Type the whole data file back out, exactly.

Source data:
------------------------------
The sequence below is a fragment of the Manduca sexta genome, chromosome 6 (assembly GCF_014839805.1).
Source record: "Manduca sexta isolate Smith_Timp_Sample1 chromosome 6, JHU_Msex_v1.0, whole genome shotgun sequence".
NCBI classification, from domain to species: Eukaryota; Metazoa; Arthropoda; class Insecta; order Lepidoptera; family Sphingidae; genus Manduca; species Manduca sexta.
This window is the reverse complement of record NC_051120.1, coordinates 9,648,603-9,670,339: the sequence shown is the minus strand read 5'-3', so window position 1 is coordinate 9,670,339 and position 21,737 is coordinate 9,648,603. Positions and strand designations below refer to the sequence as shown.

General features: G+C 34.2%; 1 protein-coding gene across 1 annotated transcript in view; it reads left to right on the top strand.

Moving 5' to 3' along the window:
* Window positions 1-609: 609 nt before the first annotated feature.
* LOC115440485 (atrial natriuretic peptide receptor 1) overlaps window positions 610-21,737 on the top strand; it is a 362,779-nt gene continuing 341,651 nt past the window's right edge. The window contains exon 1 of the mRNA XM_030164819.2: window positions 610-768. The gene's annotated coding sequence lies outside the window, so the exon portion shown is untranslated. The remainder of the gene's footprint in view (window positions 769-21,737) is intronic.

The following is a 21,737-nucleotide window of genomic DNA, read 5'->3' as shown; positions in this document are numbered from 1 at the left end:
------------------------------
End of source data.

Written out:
The sequence below is a fragment of the Manduca sexta genome, chromosome 6 (assembly GCF_014839805.1).
Source record: "Manduca sexta isolate Smith_Timp_Sample1 chromosome 6, JHU_Msex_v1.0, whole genome shotgun sequence".
NCBI classification, from domain to species: Eukaryota; Metazoa; Arthropoda; class Insecta; order Lepidoptera; family Sphingidae; genus Manduca; species Manduca sexta.
This window is the reverse complement of record NC_051120.1, coordinates 9,648,603-9,670,339: the sequence shown is the minus strand read 5'-3', so window position 1 is coordinate 9,670,339 and position 21,737 is coordinate 9,648,603. Positions and strand designations below refer to the sequence as shown.

General features: G+C 34.2%; 1 protein-coding gene across 1 annotated transcript in view; it reads left to right on the top strand.

Moving 5' to 3' along the window:
* Window positions 1-609: 609 nt before the first annotated feature.
* LOC115440485 (atrial natriuretic peptide receptor 1) overlaps window positions 610-21,737 on the top strand; it is a 362,779-nt gene continuing 341,651 nt past the window's right edge. The window contains exon 1 of the mRNA XM_030164819.2: window positions 610-768. The gene's annotated coding sequence lies outside the window, so the exon portion shown is untranslated. The remainder of the gene's footprint in view (window positions 769-21,737) is intronic.

The following is a 21,737-nucleotide window of genomic DNA, read 5'->3' as shown; positions in this document are numbered from 1 at the left end: